“Price is what you pay. Value is what you get.” 

This idea becomes much clearer by showing the value of $1000 invested in the markets at both valuations BELOW 10x trailing earnings and ABOVE 20x. I have averaged each of the 4-periods above into a single total return, inflation-adjusted, index, Clearly, investing at 10x earnings yields substantially better results.

Not surprisingly, the starting level of valuations has the greatest impact on your future results.

But, in investing, getting to your destination is only half of the journey.

Starting Valuations Are Critical To Withdrawal Rates

Valuations have even a bigger, and vastly more critical, impact on the outcomes of withdrawal rates during retirement. Michael Kitces wrote an article discussing the withdrawal rate in retirement (Why Most Retirees Will Never Draw Down Their Retirement Portfolio) where he laid out a typical example of a retirement portfolio during the distribution phase of retirement.

“Given the impact of inflation, it’s problematic to start digging into retirement principal immediately at the start of retirement, given that inflation-adjusted spending needs could quadruple by the end of retirement (at a 5% inflation rate). Accordingly, the reality is that to sustain a multi-decade retirement with rising spending needs due to inflation, it’s necessary to spend less than the growth/income in the early years, just to build enough of a cushion to handle the necessary higher withdrawals later!

For instance, imagine a retiree who has a $1,000,000 balanced portfolio, and wants to plan for a 30-year retirement, where inflation averages 3% and the balanced portfolio averages 8% in the long run. To make the money last for the entire time horizon, the retiree would start out by spending $61,000 initially, and then adjust each subsequent year for inflation, spending down the retirement account balance by the end of the 30th year.”

Before we get into the variability of returns and starting market valuations, I want to dig deeper into Kitces’ premise above by looking at the impact of inflation-adjusted returns and taxation.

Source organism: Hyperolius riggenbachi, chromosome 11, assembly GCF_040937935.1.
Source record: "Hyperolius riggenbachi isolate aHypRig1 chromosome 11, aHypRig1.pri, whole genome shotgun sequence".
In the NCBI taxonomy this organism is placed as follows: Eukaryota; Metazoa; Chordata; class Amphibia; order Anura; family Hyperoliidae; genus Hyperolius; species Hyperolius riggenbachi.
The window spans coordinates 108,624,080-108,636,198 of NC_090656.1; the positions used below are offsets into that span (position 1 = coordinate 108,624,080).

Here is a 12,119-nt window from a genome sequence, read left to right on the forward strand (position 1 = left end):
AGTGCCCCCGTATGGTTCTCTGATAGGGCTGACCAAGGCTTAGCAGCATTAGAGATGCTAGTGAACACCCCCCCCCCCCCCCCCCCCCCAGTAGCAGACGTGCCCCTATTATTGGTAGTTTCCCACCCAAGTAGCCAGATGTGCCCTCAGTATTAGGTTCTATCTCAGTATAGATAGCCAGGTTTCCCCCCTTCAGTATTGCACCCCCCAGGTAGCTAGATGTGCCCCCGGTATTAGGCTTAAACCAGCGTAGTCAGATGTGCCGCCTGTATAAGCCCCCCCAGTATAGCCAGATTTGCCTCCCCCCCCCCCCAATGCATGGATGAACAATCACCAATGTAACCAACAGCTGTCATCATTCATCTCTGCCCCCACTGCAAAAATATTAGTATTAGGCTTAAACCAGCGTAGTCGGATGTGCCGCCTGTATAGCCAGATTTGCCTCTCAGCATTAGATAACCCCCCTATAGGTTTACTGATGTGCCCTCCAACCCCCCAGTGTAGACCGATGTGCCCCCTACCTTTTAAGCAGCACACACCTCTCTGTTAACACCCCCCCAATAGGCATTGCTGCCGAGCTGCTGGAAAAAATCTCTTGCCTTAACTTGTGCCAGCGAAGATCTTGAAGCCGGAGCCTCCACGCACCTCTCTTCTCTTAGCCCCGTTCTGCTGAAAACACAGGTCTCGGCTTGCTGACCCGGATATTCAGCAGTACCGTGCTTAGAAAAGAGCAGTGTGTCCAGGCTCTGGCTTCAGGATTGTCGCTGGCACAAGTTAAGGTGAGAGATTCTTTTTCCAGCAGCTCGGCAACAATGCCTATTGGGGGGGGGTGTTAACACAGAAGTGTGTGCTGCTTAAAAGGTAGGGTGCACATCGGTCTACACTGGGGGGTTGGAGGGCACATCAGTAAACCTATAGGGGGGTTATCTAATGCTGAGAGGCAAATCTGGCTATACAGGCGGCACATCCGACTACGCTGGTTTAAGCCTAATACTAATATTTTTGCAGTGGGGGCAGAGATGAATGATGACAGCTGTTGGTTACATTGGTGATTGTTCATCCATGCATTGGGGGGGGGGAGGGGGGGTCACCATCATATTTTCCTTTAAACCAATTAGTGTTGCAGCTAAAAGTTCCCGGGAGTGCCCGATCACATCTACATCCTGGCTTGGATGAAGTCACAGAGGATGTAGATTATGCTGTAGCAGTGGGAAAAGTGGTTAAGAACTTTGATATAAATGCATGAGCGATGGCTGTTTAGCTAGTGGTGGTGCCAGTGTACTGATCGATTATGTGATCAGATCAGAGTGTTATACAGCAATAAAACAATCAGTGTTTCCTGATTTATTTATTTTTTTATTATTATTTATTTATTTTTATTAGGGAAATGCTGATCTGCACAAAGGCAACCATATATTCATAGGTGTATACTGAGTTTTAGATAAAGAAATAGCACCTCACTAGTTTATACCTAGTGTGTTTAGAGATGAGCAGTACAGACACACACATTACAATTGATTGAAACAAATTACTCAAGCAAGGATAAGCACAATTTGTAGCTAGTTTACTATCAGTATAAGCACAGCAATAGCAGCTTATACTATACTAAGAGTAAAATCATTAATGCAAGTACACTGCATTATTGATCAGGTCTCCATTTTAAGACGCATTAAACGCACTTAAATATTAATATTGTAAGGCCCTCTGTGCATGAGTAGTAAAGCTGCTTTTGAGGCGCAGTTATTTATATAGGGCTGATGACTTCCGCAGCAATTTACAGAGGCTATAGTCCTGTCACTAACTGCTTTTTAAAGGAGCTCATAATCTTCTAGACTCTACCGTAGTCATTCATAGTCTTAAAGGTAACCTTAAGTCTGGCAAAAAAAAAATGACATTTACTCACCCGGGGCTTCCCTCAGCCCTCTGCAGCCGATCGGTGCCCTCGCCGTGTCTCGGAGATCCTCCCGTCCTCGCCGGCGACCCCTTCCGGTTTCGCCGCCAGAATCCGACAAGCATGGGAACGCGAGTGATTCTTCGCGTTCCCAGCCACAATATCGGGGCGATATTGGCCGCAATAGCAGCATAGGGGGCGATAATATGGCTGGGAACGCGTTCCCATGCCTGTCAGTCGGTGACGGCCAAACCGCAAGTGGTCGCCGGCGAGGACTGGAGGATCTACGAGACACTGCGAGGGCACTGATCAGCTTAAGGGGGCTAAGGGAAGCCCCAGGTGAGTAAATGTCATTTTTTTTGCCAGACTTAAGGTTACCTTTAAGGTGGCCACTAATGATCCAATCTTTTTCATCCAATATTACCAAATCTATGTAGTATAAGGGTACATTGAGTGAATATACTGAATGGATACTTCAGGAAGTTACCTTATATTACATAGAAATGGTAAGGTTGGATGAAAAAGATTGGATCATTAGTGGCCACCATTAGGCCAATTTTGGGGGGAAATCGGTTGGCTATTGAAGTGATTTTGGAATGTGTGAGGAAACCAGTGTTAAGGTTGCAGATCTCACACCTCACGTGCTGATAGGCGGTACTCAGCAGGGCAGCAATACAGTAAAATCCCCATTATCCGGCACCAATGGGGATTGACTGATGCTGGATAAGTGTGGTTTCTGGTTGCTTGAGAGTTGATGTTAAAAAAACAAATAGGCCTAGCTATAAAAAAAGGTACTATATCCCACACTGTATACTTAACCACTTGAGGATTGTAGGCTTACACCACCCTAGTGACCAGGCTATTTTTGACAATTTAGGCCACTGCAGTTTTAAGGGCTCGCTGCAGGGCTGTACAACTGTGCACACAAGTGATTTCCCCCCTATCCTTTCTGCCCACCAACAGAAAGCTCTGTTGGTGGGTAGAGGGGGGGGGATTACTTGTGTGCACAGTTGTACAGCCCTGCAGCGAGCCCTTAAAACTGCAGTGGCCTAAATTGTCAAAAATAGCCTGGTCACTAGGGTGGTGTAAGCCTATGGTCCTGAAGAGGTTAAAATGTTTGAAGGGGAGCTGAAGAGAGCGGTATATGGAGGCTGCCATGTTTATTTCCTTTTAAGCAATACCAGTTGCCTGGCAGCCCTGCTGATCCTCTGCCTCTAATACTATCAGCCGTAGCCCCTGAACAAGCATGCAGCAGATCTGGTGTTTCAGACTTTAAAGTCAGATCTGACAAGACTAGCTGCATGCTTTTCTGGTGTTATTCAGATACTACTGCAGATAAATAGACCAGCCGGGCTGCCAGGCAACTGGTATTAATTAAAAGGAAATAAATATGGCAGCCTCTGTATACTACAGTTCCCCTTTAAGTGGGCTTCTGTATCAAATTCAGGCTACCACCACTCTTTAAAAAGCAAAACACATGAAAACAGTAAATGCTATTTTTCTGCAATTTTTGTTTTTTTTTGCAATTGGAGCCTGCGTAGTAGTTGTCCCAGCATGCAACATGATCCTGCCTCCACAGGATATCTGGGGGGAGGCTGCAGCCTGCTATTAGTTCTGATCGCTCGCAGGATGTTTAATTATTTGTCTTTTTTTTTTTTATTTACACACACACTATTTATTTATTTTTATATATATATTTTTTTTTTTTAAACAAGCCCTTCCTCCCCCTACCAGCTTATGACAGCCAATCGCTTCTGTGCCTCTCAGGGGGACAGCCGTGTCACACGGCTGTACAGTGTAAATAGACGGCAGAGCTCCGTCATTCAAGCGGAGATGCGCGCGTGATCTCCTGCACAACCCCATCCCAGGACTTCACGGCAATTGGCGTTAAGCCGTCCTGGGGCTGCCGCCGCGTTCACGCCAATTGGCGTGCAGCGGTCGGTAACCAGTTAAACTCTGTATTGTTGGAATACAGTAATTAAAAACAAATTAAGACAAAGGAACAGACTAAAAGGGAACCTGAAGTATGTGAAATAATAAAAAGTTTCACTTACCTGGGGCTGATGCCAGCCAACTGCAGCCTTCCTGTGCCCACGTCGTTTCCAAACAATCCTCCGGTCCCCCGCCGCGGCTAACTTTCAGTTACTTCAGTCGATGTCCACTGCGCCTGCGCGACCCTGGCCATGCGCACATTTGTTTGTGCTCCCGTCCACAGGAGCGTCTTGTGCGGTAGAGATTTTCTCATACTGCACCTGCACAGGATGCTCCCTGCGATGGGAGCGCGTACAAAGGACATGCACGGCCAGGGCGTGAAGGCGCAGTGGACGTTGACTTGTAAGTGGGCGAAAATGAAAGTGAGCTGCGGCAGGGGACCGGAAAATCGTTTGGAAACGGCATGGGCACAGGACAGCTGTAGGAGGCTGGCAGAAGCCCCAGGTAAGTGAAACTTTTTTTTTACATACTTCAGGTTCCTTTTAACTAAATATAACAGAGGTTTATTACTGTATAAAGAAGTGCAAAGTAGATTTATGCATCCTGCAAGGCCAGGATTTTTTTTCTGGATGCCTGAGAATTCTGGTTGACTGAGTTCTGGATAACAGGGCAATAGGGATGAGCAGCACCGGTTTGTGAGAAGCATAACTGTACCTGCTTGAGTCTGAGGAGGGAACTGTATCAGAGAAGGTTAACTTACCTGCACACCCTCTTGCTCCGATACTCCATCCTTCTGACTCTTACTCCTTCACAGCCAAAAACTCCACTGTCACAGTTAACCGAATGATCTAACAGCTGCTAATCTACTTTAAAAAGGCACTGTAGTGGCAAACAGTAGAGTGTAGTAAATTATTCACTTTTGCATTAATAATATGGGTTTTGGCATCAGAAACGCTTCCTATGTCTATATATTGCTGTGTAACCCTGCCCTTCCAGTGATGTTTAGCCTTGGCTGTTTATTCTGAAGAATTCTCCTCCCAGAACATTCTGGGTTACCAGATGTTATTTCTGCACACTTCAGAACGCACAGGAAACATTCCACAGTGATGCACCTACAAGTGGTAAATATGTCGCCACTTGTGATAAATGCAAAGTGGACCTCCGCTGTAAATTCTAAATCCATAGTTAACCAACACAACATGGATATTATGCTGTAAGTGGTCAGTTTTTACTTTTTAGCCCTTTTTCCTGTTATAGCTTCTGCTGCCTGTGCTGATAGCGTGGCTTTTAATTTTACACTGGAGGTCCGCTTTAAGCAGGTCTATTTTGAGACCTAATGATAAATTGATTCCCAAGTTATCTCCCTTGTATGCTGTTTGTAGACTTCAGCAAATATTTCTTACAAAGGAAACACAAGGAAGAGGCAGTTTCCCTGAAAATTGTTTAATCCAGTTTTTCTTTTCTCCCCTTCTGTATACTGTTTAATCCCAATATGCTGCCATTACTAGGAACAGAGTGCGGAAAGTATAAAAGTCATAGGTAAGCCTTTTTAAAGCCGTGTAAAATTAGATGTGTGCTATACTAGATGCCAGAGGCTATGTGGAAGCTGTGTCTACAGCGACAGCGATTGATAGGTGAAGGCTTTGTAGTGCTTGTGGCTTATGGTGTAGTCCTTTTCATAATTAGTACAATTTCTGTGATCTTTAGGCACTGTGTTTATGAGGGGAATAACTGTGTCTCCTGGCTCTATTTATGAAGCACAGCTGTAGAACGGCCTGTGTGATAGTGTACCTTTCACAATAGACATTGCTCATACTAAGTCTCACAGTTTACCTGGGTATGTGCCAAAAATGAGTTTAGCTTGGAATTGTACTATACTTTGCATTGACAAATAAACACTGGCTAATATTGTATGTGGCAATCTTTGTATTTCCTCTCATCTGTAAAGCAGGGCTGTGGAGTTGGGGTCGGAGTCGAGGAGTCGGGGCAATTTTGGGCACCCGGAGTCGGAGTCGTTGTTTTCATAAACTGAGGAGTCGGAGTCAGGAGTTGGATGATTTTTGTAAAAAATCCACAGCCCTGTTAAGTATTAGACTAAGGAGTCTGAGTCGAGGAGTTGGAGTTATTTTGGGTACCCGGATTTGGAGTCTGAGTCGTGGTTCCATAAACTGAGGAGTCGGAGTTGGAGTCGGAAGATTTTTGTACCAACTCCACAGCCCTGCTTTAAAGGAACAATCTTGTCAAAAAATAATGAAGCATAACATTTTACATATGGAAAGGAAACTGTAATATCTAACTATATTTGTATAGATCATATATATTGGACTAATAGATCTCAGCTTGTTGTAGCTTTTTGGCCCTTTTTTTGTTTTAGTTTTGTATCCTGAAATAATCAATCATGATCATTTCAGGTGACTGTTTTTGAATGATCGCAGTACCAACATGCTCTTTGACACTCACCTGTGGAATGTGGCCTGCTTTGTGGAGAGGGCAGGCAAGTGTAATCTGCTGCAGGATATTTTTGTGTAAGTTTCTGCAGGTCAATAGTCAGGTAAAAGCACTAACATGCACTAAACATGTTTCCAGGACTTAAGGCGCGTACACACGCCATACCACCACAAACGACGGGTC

The first chart below expands on Kitces’ chart above by adjusted the 8% return structure for inflation at 3% and also adjusting the withdrawal rate up for taxation at 25%.

By adjusting the annualized rate of return for the impact of inflation and taxes the life expectancy of a portfolio grows considerably shorter. However, the other problem, as first stated above, is there is a significant difference between 8% annualized rates of return and 8% real rates of return. 

When we adjust the spend down structure for elevated starting valuation levels, and include inflation and taxation, a much different, and far less favorable, financial outcome emerges – the retiree is out of money not in year 30, but in year 18.

So, with this understanding let me return once again to those that continue to insist the “buy and hold” is the only way to invest. The chart below shows $3000 invested annually into the S&P 500 inflation-adjusted, total return index at 10% compounded annually and both 10x and 20x valuation starting levels. I have also shown $3000 saved annually in a mattress.

The red line is 10% compounded annually. While you don’t get compounded returns, it is there for comparative purposes to the real returns received over the 30-year investment horizon starting at 10x and 20x valuation levels. The shortfall between the promised 10% annual rates of return and actual returns are shown in the two shaded areas. In other words, if you are banking on some advisor’s promise of 10% annual returns for retirement, you aren’t going to make it.

I want you to take note of the following.

When investing your money at valuations above 20x earnings, it takes 22-years before it has grown more than money stuffed in a mattress. 

Why 22 years? 

Take a look at the chart below.

Historically, it has taken roughly 22-years to resolve a period of over-valuation. Given the last major over-valuation period started in 1999, history suggests another major market downturn will “mean revert” valuations by 2021.

The point here is obvious. Valuations are the ultimate arbiter of future returns. Whether you are in the first half of the investment cycle, or the last, the single most important factor to your long-term success is at “what valuation level”did you start your journey?